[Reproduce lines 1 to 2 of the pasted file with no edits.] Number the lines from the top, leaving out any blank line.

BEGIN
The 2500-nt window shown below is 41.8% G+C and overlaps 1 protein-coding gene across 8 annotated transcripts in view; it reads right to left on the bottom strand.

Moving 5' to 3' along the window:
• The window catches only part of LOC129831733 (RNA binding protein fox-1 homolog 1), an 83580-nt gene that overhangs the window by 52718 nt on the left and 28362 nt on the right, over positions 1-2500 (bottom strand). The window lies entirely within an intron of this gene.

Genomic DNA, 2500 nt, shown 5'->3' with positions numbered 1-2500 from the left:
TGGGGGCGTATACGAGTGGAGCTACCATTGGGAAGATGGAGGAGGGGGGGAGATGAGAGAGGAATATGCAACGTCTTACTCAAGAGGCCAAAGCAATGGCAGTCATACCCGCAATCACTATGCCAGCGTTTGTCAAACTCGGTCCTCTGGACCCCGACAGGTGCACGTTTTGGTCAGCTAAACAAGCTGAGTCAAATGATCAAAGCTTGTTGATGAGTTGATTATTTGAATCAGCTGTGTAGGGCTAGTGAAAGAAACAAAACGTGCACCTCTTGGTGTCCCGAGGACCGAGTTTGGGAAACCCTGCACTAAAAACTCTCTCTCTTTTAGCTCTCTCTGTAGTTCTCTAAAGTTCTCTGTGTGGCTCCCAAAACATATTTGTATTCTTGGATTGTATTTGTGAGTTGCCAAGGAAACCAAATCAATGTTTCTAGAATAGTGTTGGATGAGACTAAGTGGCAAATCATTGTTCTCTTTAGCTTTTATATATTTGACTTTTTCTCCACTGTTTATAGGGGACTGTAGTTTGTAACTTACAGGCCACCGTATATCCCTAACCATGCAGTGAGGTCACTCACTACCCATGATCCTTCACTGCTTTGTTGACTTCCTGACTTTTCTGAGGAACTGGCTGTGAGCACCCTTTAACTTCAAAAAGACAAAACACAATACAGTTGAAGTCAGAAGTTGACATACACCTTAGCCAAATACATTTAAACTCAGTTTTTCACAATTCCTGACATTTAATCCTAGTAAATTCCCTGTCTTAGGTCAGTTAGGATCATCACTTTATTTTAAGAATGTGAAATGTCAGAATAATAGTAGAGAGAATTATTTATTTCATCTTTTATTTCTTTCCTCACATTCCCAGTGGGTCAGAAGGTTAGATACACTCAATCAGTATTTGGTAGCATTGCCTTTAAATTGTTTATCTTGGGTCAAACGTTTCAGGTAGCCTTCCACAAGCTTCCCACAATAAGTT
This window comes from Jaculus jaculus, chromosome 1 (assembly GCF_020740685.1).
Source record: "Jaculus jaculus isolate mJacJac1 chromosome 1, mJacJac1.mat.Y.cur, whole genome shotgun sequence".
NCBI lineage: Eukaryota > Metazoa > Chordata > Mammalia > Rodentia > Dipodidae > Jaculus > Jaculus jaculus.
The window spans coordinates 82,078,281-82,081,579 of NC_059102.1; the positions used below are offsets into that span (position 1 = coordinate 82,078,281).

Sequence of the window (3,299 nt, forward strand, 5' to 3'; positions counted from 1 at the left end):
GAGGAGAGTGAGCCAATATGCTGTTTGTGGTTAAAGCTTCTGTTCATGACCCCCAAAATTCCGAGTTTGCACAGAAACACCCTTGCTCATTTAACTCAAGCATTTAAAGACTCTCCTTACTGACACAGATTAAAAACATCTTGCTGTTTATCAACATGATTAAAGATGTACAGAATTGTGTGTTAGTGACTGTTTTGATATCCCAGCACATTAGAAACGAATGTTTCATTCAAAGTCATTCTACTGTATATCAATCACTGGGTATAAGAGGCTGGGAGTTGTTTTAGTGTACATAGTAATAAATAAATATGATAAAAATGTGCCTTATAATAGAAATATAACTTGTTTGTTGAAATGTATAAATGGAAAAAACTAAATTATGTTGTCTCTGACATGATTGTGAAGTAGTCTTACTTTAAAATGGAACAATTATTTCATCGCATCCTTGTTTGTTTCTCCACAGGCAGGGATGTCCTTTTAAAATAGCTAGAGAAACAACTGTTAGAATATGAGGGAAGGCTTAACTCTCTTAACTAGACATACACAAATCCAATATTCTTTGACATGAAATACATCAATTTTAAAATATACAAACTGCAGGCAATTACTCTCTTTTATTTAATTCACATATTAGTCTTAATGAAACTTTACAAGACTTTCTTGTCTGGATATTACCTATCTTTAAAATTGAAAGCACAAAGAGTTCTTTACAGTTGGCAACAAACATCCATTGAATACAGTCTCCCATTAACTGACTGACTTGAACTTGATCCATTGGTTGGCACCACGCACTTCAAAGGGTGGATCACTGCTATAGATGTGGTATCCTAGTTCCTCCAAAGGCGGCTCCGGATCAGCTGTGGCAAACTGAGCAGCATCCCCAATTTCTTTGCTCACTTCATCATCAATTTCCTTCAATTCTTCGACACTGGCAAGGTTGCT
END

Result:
The 2500-nt window shown below is 41.8% G+C and overlaps 1 protein-coding gene across 8 annotated transcripts in view; it reads right to left on the bottom strand.

Moving 5' to 3' along the window: